10 Books in 10 Days- Zen in the Art of Writing

I am not a big Ray Bradbury fan. I have only read Something Wicked This Way Comes, and that’s only because it was for high school english class. I’m not even sure I understand why we read it. I didn’t like it, mainly because I didn’t understand it.

But then I came across this book on writing by one of the great literary masters of sci-fi. And I thought “Hey, I don’t like Stephen King and his book On Writing was phenomenal.” So I picked it up.

This was a super quick read. I was able to listen to most of it while driving to and from work, actually. I listened to it while walking through one of the park trails. Accidentally, I took a wrong turn and what was supposed to be only a ten or fifteen minute walk from one side of the park to the other ended up taking me about forty minutes to complete. At least I had some good company, with my downloaded book.

I think I need to change my favorite genre to “Books about writing“. I loved Stephen King’s book. I enjoyed Anne Lamont’s Bird by Bird. And Bradbury’s Zen in the Art of Writing was very enjoyable.

I had the same thoughts listening to Zen in the Art of Writing as I did listening to On Writing. That was, wow, maybe I should give this author another shot. Sure, I hated Something Wicked This Way Comes, but let’s be honest, who REALLY enjoys all the stupid reading material schools make you study?

Bradbury is a confident writer. He speaks of the craft with confidence and something of authority, without feeling snobbish or entitled. He is a gold mine of a writer. Farenheit 451 is considered by many to be a classic. So are many of Bradbury’s work.

I didn’t realize Bradbury wrote the script for Spaceship Earth at Disney’s EPCOT. To me, that’s some serious credentials. He is the person you turn to when designing a story about space and the future, apparently.

But the book was way more than a memoir of Bradbury’s writing and creative career. He gives very sound advice.

The Zen comes from three ideas: Work, Relaxation, and Don’t Think. These three pillars flow through each other, and you realize how true it is to achieve Zen when you apply the three together.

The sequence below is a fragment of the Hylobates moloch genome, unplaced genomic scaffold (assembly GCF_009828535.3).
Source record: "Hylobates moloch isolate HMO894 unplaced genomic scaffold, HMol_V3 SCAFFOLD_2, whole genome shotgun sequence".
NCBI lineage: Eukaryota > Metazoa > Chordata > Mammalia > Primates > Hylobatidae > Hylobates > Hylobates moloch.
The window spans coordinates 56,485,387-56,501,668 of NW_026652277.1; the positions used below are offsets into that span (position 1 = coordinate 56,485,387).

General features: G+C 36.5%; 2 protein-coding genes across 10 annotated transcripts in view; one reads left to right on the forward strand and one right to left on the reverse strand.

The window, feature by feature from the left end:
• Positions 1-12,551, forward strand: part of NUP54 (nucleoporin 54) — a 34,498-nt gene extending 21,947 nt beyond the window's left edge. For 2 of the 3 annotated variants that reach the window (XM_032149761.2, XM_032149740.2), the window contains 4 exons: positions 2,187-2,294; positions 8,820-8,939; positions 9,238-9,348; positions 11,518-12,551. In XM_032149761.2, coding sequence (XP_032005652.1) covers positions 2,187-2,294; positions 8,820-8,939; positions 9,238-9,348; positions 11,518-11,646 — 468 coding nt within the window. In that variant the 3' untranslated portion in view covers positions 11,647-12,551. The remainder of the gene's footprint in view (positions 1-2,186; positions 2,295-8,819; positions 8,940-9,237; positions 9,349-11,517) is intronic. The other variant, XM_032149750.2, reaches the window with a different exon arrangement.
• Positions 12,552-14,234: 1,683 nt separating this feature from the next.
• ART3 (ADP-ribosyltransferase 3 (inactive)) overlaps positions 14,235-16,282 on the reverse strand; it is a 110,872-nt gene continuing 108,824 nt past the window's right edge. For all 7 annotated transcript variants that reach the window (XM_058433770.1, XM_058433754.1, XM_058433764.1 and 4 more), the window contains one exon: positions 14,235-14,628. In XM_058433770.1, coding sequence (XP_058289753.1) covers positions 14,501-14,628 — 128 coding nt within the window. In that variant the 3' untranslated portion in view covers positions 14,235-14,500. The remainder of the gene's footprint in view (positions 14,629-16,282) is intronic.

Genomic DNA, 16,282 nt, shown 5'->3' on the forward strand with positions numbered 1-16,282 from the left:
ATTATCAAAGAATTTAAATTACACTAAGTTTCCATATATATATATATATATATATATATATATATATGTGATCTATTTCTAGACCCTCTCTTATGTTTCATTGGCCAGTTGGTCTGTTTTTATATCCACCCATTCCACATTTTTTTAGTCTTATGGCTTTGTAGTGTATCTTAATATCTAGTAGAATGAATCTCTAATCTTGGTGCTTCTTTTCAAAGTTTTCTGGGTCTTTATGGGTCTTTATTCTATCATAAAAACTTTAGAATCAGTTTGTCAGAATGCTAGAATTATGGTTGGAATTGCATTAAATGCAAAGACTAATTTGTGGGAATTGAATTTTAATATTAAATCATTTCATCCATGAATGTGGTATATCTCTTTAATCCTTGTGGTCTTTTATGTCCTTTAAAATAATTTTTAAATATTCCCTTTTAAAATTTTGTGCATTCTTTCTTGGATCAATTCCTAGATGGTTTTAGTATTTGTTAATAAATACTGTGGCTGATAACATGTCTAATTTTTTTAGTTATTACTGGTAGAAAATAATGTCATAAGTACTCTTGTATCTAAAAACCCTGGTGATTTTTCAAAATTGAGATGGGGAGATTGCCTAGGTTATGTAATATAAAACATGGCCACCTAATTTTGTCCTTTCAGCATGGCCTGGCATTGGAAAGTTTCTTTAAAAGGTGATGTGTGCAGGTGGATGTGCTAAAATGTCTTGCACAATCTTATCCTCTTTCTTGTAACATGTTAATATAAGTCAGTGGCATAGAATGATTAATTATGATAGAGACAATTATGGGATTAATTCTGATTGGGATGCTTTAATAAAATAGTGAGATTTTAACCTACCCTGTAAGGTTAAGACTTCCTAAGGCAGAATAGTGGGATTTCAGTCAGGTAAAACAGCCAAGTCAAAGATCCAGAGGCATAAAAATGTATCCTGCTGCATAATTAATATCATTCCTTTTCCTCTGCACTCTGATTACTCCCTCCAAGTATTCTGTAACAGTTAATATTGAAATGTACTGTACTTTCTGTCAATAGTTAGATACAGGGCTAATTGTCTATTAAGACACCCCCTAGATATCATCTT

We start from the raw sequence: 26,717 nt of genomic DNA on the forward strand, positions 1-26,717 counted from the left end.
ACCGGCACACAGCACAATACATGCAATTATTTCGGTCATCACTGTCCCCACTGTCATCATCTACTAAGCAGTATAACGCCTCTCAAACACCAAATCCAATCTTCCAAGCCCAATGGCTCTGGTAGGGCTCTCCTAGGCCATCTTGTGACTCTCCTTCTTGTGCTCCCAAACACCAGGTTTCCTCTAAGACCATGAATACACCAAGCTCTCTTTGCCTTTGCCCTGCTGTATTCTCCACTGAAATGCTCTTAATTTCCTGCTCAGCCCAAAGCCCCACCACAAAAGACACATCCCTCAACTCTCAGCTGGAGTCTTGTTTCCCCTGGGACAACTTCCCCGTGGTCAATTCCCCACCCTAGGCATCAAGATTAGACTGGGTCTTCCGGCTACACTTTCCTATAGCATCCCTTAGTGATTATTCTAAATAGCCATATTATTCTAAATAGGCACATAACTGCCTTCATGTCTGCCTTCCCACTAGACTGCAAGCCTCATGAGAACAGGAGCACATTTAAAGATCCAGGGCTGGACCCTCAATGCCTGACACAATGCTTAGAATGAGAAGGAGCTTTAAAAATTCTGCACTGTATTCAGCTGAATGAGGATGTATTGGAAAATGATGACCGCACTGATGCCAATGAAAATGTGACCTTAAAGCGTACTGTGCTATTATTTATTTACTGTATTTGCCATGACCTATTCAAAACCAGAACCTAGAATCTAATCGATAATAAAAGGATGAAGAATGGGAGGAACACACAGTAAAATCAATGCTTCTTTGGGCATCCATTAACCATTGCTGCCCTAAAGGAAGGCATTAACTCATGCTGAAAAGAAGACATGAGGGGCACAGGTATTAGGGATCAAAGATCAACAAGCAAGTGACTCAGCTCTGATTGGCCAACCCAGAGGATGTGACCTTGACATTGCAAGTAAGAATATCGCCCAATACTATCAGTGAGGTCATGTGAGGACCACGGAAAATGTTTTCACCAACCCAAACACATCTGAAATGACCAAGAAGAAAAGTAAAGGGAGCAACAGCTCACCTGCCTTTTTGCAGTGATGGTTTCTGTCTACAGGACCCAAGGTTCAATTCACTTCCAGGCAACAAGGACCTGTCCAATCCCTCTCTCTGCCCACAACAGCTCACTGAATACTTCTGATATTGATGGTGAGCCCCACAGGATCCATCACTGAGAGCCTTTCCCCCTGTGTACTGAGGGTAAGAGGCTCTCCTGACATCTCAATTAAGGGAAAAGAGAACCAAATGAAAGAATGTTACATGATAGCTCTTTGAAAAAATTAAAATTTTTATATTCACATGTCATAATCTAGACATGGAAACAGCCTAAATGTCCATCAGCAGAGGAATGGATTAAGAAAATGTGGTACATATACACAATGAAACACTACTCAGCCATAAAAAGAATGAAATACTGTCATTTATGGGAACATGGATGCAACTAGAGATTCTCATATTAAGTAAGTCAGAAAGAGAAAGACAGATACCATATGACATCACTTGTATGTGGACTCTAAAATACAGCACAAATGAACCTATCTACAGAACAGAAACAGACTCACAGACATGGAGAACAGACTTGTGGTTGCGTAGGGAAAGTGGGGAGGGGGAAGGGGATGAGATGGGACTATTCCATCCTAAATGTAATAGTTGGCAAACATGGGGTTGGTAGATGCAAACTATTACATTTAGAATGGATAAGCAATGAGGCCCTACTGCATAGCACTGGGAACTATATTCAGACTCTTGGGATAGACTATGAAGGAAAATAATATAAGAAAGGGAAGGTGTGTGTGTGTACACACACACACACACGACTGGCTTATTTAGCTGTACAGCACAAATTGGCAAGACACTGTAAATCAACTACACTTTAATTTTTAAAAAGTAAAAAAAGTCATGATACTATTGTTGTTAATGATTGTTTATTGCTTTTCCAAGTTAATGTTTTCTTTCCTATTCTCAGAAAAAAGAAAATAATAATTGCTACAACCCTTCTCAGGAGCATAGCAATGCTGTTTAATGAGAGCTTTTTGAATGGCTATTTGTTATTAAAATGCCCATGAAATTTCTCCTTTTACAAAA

You must work to achieve relaxation and ability to do the task without thinking about it. A doctor doesn’t need to tell his scapel where to cut, a sculptor doesn’t THINK about how to mold the clay. Their hands do the work, that they have practiced over and over again. Through quantity comes quality. A runner may run 1000 miles just to prepare for a 100 meter sprint.

When you do the work consistently and never give up, you achieve a sort of relaxation, where our bodies do the work for us. I know it sounds like writers have to consciously think of every word they type, but I don’t think that’s true. When I’m in the Zone  with writing, the words just come, like I’m in a trance and my mind and body have been overtaken by my inner self. It’s cathartic.

The more you write, the better you get. You learn from every episode of writing. You learn from every essay, poem, short story, or chapter you finish. When you’re good, you learn from it. Bradbury says “if you’re bad, you learn even more.” That’s the Zen I needed to hear. 

It goes in line with Ikigai, too. Do what you love. Be the best version of yourself, by practicing daily, and creating flow, relaxation, and Zen.

There is no failure unless one gives up.

Thank you, Ray Bradbury. You have helped motivate me to work harder, not just because I want to be an accomplished author, but because writing is a part of who I am. And to not write would be to deny myself of true Zen.


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